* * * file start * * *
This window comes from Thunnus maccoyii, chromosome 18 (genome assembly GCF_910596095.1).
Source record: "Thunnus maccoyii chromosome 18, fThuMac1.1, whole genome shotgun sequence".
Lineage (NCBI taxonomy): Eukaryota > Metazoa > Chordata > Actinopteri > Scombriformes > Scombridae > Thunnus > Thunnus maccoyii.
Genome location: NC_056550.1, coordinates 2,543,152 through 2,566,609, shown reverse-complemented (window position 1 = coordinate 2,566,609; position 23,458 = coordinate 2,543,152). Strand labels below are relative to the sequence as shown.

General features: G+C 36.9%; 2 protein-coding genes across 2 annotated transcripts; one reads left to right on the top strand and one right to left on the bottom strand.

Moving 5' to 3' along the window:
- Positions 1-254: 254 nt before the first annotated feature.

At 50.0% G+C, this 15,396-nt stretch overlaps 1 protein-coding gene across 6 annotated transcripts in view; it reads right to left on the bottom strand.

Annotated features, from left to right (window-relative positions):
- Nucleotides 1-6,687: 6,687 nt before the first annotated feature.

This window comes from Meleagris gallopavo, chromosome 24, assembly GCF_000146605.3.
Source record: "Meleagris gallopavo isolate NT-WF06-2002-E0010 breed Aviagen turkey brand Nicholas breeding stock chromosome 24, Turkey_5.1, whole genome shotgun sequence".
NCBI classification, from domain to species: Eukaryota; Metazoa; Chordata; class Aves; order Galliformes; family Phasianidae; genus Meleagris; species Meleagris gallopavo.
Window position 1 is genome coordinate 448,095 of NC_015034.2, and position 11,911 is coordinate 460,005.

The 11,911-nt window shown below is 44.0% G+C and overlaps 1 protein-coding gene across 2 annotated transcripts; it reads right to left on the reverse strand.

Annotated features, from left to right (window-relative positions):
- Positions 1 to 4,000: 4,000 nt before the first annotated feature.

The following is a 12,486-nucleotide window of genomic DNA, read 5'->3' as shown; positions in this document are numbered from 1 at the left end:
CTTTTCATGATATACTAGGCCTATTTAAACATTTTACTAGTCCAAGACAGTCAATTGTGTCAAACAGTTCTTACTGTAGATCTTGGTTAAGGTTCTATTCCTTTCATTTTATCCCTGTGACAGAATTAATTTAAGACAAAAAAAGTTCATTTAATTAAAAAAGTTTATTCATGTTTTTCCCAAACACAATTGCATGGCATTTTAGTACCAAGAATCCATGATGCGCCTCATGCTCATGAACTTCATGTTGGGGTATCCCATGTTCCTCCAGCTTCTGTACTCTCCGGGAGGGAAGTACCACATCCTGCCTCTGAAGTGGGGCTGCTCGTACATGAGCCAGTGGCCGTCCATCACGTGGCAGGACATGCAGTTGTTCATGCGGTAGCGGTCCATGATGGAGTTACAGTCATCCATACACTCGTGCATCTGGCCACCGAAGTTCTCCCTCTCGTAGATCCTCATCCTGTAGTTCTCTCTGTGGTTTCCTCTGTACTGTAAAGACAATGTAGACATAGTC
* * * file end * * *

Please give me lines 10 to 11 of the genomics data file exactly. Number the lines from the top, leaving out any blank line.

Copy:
- Nucleotides 1-6,687: 6,687 nt before the first annotated feature.

This window comes from Meleagris gallopavo, chromosome 24, assembly GCF_000146605.3.